The Big Bang Theory kicked off its final season Monday night, September 24, with Amy and Sheldon’s honeymoon to Legoland and New York City. From Lego-crafted eggs and bacon to Harry Potter robes and wands, the experience should have been a dream come true for the newlyweds. Instead, it was…not that.
It started off well, though. The episode—titled “The Conjugal Configuration”—immediately catered to Shamy fans by having Sheldon wake up his new bride and sweetly calling her his wife. (If it’s still oddly surreal to see Sheldon wear a wedding ring, join the club.) We find out the two have consummated their marriage in a hotel suite overlooking the Legoland entrance, and Sheldon has ordered room service made out of Legos. It’s beautiful—until it all goes south.
The next day, Sheldon and Amy check into a new hotel in New York City, where they’re seeing a stage production of Harry Potter and getting a tour of Nikola Tesla’s old stomping grounds. Sheldon tells the bellman they’ll be very busy exploring the city and having coitus, which rubs Amy the wrong way. Shockingly, Amy’s frustration has less to do with Sheldon being so public about their private life and more to do with the fact that he wants to have sex again. “Really, Sheldon, you want to do it again?!” she asks. “Don’t act surprised,” he replies. “It’s on the schedule!”
Later, Amy’s annoyed with Sheldon again after he makes a scene during the play by yelling safety measures from the audience. And when they return to the hotel, Sheldon suggests they engage in coitus. “It’s a bit late,” he says, “but I did block out the rest of the evening for conjugal relations.” Amy is tired and asks to reschedule, but that doesn’t fit with Sheldon’s itinerary. If they don’t have sex tonight, he says, he hasn’t scheduled it again until Thursday at 6. “And that will have to be no frills, because we have a 6:30 reservation at Benihana.”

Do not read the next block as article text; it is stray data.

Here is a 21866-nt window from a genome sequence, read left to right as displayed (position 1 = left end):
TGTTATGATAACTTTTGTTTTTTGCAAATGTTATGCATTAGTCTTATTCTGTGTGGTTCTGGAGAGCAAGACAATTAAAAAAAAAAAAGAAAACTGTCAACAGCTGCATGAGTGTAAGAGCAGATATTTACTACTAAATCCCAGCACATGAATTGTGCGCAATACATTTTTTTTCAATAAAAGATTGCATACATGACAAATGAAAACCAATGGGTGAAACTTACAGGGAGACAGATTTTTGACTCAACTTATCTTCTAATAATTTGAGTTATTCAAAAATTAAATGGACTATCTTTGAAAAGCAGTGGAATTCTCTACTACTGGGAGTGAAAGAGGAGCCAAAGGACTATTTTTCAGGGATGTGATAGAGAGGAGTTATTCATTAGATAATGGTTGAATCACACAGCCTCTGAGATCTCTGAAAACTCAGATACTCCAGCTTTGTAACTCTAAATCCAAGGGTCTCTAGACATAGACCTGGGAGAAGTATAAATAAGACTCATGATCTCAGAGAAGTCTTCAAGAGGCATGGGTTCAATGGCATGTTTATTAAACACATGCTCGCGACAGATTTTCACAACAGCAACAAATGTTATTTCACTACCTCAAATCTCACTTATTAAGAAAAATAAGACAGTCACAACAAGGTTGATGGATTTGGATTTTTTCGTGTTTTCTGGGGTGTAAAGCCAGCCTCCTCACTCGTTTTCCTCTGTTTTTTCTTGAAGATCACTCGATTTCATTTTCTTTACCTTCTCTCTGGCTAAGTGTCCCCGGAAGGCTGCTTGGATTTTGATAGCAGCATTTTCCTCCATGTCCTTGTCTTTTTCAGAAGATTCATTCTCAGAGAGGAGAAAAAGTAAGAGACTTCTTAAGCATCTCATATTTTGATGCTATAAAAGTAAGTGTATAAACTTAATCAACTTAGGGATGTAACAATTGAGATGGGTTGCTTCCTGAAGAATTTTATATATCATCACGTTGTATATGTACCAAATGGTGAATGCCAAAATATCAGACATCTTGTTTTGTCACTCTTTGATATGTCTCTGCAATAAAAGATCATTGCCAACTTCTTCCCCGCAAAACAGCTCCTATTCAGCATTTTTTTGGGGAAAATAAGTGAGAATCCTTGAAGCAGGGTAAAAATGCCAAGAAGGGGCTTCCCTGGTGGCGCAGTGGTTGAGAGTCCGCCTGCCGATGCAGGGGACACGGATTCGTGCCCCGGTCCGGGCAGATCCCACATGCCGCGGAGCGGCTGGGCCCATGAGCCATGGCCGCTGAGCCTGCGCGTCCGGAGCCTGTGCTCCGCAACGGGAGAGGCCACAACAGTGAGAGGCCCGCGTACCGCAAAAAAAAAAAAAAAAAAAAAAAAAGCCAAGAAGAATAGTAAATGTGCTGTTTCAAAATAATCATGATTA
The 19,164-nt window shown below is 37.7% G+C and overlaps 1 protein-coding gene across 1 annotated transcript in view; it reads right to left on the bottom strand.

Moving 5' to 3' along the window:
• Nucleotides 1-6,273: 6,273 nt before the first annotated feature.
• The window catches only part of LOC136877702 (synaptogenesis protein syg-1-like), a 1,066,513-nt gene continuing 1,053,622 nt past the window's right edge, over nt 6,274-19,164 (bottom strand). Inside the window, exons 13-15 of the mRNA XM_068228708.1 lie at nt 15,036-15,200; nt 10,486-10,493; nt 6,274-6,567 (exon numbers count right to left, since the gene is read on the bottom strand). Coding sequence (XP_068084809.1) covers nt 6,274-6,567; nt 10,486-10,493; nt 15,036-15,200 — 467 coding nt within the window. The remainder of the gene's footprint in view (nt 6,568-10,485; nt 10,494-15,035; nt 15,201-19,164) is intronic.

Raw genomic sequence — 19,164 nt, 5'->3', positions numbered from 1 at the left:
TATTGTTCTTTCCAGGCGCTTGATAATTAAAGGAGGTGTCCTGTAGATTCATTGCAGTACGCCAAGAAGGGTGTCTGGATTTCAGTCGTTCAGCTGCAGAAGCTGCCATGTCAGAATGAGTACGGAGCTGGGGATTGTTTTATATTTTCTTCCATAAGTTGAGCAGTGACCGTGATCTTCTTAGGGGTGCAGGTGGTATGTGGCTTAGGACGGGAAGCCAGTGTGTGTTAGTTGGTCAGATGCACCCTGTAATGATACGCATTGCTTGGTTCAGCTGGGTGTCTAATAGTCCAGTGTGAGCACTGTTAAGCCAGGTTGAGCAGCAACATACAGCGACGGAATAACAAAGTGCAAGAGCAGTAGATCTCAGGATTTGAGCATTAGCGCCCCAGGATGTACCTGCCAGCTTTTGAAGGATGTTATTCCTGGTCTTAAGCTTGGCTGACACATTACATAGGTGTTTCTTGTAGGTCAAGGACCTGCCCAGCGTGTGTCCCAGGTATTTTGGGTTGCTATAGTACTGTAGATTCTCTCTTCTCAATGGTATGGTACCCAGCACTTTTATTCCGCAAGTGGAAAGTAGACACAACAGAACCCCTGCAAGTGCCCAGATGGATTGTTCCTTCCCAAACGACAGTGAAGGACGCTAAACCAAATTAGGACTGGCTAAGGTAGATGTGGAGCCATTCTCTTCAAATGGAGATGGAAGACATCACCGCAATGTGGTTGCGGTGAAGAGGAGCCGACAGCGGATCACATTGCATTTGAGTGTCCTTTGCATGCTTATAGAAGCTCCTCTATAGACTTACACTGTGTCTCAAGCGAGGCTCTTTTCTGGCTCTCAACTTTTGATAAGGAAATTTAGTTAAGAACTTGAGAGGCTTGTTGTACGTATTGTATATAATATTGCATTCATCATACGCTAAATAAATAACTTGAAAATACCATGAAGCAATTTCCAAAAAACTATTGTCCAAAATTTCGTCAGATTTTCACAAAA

Of course, Amy shouldn’t do anything physical she doesn’t want to do or be a puppet to her husband’s love-making schedule. But in the past, Sheldon’s been receptive to Amy when she voices her frustration. This time, though, instead of explaining why spontaneity is important to her, she quips, “Would it be so bad to mix it up?” Sheldon is floored by this. “Mix it up?! Who are you? Betty Crocker?” He leaves to take a shower, while Amy feels disappointed and defeated.
The next day, during the Testla tour, Amy’s still upset. Sheldon can tell she’s testy, but Amy claims she’s not. So, Sheldon deduces she must be sexually frustrated. “If you abided by my coital schedule, your brain would be floating on a cloud of oxytocin right now,” he says. This sends Amy over the edge. She tells him she’s walking away, while he’s got the look of a deer in headlights. “I’m only recently married,” he tells the group of Tesla fanatics. “Do I stay here or do I follow? Say something useful.”
When Sheldon eventually finds Amy, he’s able to do what the couple should have done 24 hours earlier: communicate how he’s feeling. “You realize I’m not a particularly physical person,” he says. “I want to be a good husband to you, and intimacy is a part of that. I’m just worried if I don’t schedule our bedroom endeavors, I may not think about them, and you will grow cold and distant and seek solace in the arms of a heavily muscled longshoreman.”
Amy tells Sheldon she could never be with anybody but him; it’s OK if he wants to make all the schedules in the world, but maybe he just shouldn’t tell her about them. Sheldon agrees and says he’ll create an algorithm that will generate a pseudo-random schedule. “Do you know why it won’t be a true random schedule?” Sheldon asks. “Because the generation of true random numbers remains an unsolved problem in computer science,” Amy replies.
Of course, it’s Amy’s mathematical/scientific brilliance that turns Sheldon on—and this makes him want to have spontaneous sex. “Where are we going?” she asks when he pulls her away from a park bench. “To the hotel room,” he responds. “And when we get there, I’m going to need you to say that to me again, except naked.”